10k: Invasion of the G-Body Snatchers: 2005 Buick Park Avenue Ultra SE
The Buick Park Avenue was the last of the G-platform cars to leave the GM production lines as the era of GM’s big-V6 front-drive luxury sedan dominance came to an end. The general’s dominance of front-drive barges started as far back as the 1960s with the legendary Cadillac El Dorado, but in the early 2000s it plowed the competition with understeering fleets composed of the Buick Riviera, Lesabre Park Avenue, Oldsmobile Aurora, Pontiac Bonneville, and Cadillac Seville & DeVille. Truth be told, 99% of the buyers did not care about drag slip times and simply wanted to spend 40-large on a vehicle to get them from the bingo hall to the 99 cent store on a weekly basis. Find this 2005 Buick Park Avenue Ultra SE for sale in Birmingham, AL offered for $7,995 via craigslist.
The last Park Avenues to leave the factory were a batch of 3,000 Ultra Special Editions with a cool little NYC skyline badge on the C-pillar. Before you think this one has been attacked by someone with more money than taste – those chrome wheels and ventiports were stock on the 2005 Ultra edition. The Ultra edition also came without the hood ornament of the base version and instead has a Buick emblem in the grill.
The Ultra was only available with a supercharged version of Buick’s series II 3800 V6. Like a can of Popeye’s favorite spinach the 3800 V6 is iron-fortified and according to various unsavory internet sources weighs less than 400 lbs fully decked out. The Eaton M90 supercharger boosts the 3.8 liter V6 up to a staggering 240 horsepower and 280 ft-lbs of torque – incredible power density when compared to anything with a flathead inline-8 configuration or pre-war radial engine.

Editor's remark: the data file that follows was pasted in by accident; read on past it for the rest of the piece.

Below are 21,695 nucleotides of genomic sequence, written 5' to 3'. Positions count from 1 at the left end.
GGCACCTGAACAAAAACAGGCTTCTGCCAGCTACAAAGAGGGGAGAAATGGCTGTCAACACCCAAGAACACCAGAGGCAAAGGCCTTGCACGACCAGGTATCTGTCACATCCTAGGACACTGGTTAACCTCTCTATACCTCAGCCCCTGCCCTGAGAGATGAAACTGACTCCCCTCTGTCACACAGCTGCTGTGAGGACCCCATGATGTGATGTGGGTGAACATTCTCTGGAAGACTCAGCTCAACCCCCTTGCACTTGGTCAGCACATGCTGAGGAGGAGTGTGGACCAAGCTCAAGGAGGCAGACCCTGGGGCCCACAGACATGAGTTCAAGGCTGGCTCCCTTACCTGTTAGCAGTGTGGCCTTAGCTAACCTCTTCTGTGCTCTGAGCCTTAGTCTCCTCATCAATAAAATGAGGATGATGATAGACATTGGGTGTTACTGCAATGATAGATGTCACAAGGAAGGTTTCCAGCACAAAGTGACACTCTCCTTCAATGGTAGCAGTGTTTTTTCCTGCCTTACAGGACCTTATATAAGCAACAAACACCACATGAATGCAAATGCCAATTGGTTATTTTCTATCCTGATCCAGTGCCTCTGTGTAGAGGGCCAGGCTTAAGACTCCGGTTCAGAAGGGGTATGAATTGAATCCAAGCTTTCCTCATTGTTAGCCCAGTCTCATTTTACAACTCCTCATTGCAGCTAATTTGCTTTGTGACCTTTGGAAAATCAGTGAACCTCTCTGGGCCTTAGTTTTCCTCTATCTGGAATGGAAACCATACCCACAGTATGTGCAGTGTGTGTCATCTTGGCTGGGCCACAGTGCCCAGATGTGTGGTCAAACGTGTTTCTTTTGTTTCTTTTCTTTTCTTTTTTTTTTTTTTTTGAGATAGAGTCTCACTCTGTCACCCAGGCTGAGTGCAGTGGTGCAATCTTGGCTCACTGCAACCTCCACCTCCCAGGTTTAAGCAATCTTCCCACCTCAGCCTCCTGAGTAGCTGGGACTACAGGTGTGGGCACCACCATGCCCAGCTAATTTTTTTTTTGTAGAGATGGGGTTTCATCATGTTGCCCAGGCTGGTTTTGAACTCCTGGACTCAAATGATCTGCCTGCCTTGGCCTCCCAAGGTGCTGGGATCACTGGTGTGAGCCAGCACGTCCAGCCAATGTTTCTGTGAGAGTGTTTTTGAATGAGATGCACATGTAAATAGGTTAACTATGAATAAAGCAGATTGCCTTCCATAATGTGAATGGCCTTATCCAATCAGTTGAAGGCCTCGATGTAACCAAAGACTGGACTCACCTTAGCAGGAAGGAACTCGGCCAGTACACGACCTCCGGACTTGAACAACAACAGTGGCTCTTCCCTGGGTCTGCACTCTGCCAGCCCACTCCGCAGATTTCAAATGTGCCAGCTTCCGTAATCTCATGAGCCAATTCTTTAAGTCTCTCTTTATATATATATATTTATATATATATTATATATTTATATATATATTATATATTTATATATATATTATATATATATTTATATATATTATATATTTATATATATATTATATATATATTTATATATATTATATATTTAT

The inside of this Park Avenue is covered in the finest combination of hearing aid beige with walking-cane-wood inlay. It looks as comfy as a La-Z-Boy recliner and probably would be a great place to listen to your Glenn Miller Orchestra cassette tapes while driving slowly in the fast lane (with the blinker on).
The 2005 models came with some extra chrome across the back end – including the piece with the embossed Ultra emblem – great if you are into that kind of thing. The bottom line with this car is that it offers Lexus levels of comfort (park assist, heated seats) with good fuel economy and great reliability for the price of a used Kia. It certainly wasn’t worth the $40k + options you had to pay when new, but now as a used sub $10k car…it sorta makes sense.
If the silver Ultra SE doesn’t catch your fancy, perhaps you’d be interested in this black 2005 Park Ave Ultra SE which includes a close up of that limited edition Manhattan skyline badge. This one is located in Easley, SC and offered for $11,300 – a big premium over the previous car, but it does have about half the miles on the odometer.
Either way you cut it – if you just want a modern car to get you to the pharmacy and to doctor’s appointments, the Park Avenue isn’t a bad choice. firstname.lastname@example.org
Didn't you just feature a last-gen Infiniti Q45?
I live in a town with a lot of old people. These things are a dime a dozen. Ugly, boring, slow monsters. Generally wielded by drivers with no awareness of other cars.
Every time I see one of these thngs on the road, with some shrunken head peering over the steering whell, chin at a 45 degree angle upwards, driving below the speed limit, I have to remind myself the driver too was once young and filled with contempt for hs elders! Or not.
That's a G Platform not a G Body. There's a big difference.